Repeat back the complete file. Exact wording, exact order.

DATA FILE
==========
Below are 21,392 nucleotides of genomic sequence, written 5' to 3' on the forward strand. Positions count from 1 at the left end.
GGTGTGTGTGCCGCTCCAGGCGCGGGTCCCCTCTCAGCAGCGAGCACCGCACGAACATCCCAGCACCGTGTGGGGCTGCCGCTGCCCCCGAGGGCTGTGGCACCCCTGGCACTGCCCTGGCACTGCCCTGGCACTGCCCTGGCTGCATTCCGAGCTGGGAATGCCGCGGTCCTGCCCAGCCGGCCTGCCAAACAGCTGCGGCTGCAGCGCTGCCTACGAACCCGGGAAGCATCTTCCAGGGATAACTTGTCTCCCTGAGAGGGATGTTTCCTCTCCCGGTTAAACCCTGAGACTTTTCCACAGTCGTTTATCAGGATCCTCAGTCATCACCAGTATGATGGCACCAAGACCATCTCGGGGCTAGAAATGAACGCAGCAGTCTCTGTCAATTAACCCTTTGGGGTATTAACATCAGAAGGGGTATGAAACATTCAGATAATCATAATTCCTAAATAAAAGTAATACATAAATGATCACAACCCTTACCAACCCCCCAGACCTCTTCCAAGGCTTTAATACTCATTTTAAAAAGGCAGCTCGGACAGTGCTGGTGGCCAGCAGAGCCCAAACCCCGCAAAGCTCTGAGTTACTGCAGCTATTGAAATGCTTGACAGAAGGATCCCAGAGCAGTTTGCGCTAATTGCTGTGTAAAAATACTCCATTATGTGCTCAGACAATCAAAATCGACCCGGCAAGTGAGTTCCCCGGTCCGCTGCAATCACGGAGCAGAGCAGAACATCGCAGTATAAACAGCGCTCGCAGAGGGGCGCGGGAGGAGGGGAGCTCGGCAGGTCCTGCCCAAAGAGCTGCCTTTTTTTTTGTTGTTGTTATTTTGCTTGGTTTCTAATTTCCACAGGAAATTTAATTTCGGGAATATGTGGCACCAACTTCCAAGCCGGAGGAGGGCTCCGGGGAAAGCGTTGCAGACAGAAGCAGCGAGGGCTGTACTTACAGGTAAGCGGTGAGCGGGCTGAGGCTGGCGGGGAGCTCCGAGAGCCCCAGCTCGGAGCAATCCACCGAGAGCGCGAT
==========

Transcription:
Below are 21,392 nucleotides of genomic sequence, written 5' to 3' on the forward strand. Positions count from 1 at the left end.
GGTGTGTGTGCCGCTCCAGGCGCGGGTCCCCTCTCAGCAGCGAGCACCGCACGAACATCCCAGCACCGTGTGGGGCTGCCGCTGCCCCCGAGGGCTGTGGCACCCCTGGCACTGCCCTGGCACTGCCCTGGCACTGCCCTGGCTGCATTCCGAGCTGGGAATGCCGCGGTCCTGCCCAGCCGGCCTGCCAAACAGCTGCGGCTGCAGCGCTGCCTACGAACCCGGGAAGCATCTTCCAGGGATAACTTGTCTCCCTGAGAGGGATGTTTCCTCTCCCGGTTAAACCCTGAGACTTTTCCACAGTCGTTTATCAGGATCCTCAGTCATCACCAGTATGATGGCACCAAGACCATCTCGGGGCTAGAAATGAACGCAGCAGTCTCTGTCAATTAACCCTTTGGGGTATTAACATCAGAAGGGGTATGAAACATTCAGATAATCATAATTCCTAAATAAAAGTAATACATAAATGATCACAACCCTTACCAACCCCCCAGACCTCTTCCAAGGCTTTAATACTCATTTTAAAAAGGCAGCTCGGACAGTGCTGGTGGCCAGCAGAGCCCAAACCCCGCAAAGCTCTGAGTTACTGCAGCTATTGAAATGCTTGACAGAAGGATCCCAGAGCAGTTTGCGCTAATTGCTGTGTAAAAATACTCCATTATGTGCTCAGACAATCAAAATCGACCCGGCAAGTGAGTTCCCCGGTCCGCTGCAATCACGGAGCAGAGCAGAACATCGCAGTATAAACAGCGCTCGCAGAGGGGCGCGGGAGGAGGGGAGCTCGGCAGGTCCTGCCCAAAGAGCTGCCTTTTTTTTTGTTGTTGTTATTTTGCTTGGTTTCTAATTTCCACAGGAAATTTAATTTCGGGAATATGTGGCACCAACTTCCAAGCCGGAGGAGGGCTCCGGGGAAAGCGTTGCAGACAGAAGCAGCGAGGGCTGTACTTACAGGTAAGCGGTGAGCGGGCTGAGGCTGGCGGGGAGCTCCGAGAGCCCCAGCTCGGAGCAATCCACCGAGAGCGCGAT